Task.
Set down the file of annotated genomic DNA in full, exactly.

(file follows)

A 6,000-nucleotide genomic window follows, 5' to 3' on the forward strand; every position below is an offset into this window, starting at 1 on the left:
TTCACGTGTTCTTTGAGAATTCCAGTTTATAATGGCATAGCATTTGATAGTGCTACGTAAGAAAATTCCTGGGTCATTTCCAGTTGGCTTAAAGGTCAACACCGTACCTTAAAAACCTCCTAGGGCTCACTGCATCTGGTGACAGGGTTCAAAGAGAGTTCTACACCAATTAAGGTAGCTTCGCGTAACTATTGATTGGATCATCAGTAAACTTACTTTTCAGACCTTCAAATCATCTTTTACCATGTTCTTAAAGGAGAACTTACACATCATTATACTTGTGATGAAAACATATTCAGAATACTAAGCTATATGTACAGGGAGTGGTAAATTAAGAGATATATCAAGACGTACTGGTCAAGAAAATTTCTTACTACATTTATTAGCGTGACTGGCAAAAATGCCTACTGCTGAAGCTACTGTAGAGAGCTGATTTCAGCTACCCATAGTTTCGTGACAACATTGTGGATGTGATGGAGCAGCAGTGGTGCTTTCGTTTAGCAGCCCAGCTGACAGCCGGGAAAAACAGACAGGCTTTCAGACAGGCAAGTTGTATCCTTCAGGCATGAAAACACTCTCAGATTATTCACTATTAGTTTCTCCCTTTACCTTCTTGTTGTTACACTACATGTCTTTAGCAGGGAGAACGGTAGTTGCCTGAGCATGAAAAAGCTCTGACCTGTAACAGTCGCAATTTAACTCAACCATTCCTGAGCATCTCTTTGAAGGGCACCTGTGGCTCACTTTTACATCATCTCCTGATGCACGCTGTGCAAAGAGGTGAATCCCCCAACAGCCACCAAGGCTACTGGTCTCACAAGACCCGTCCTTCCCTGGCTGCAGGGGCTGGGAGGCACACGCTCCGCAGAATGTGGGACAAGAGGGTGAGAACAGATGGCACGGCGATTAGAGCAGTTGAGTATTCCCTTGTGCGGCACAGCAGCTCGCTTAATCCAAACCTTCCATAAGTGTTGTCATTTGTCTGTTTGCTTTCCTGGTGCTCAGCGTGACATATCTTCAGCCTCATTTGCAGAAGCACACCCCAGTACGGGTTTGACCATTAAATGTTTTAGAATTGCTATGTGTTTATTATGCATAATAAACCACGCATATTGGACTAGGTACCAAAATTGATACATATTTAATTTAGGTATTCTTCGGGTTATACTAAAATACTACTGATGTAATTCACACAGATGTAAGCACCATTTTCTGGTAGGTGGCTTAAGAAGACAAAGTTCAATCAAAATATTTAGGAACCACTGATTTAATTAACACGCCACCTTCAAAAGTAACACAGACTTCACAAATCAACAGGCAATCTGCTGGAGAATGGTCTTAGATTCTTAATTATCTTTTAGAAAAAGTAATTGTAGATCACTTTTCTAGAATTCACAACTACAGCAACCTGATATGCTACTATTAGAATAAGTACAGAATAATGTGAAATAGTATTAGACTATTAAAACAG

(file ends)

A 6,000-nucleotide genomic window follows, 5' to 3' on the forward strand; every position below is an offset into this window, starting at 1 on the left:
TTCACGTGTTCTTTGAGAATTCCAGTTTATAATGGCATAGCATTTGATAGTGCTACGTAAGAAAATTCCTGGGTCATTTCCAGTTGGCTTAAAGGTCAACACCGTACCTTAAAAACCTCCTAGGGCTCACTGCATCTGGTGACAGGGTTCAAAGAGAGTTCTACACCAATTAAGGTAGCTTCGCGTAACTATTGATTGGATCATCAGTAAACTTACTTTTCAGACCTTCAAATCATCTTTTACCATGTTCTTAAAGGAGAACTTACACATCATTATACTTGTGATGAAAACATATTCAGAATACTAAGCTATATGTACAGGGAGTGGTAAATTAAGAGATATATCAAGACGTACTGGTCAAGAAAATTTCTTACTACATTTATTAGCGTGACTGGCAAAAATGCCTACTGCTGAAGCTACTGTAGAGAGCTGATTTCAGCTACCCATAGTTTCGTGACAACATTGTGGATGTGATGGAGCAGCAGTGGTGCTTTCGTTTAGCAGCCCAGCTGACAGCCGGGAAAAACAGACAGGCTTTCAGACAGGCAAGTTGTATCCTTCAGGCATGAAAACACTCTCAGATTATTCACTATTAGTTTCTCCCTTTACCTTCTTGTTGTTACACTACATGTCTTTAGCAGGGAGAACGGTAGTTGCCTGAGCATGAAAAAGCTCTGACCTGTAACAGTCGCAATTTAACTCAACCATTCCTGAGCATCTCTTTGAAGGGCACCTGTGGCTCACTTTTACATCATCTCCTGATGCACGCTGTGCAAAGAGGTGAATCCCCCAACAGCCACCAAGGCTACTGGTCTCACAAGACCCGTCCTTCCCTGGCTGCAGGGGCTGGGAGGCACACGCTCCGCAGAATGTGGGACAAGAGGGTGAGAACAGATGGCACGGCGATTAGAGCAGTTGAGTATTCCCTTGTGCGGCACAGCAGCTCGCTTAATCCAAACCTTCCATAAGTGTTGTCATTTGTCTGTTTGCTTTCCTGGTGCTCAGCGTGACATATCTTCAGCCTCATTTGCAGAAGCACACCCCAGTACGGGTTTGACCATTAAATGTTTTAGAATTGCTATGTGTTTATTATGCATAATAAACCACGCATATTGGACTAGGTACCAAAATTGATACATATTTAATTTAGGTATTCTTCGGGTTATACTAAAATACTACTGATGTAATTCACACAGATGTAAGCACCATTTTCTGGTAGGTGGCTTAAGAAGACAAAGTTCAATCAAAATATTTAGGAACCACTGATTTAATTAACACGCCACCTTCAAAAGTAACACAGACTTCACAAATCAACAGGCAATCTGCTGGAGAATGGTCTTAGATTCTTAATTATCTTTTAGAAAAAGTAATTGTAGATCACTTTTCTAGAATTCACAACTACAGCAACCTGATATGCTACTATTAGAATAAGTACAGAATAATGTGAAATAGTATTAGACTATTAAAACAG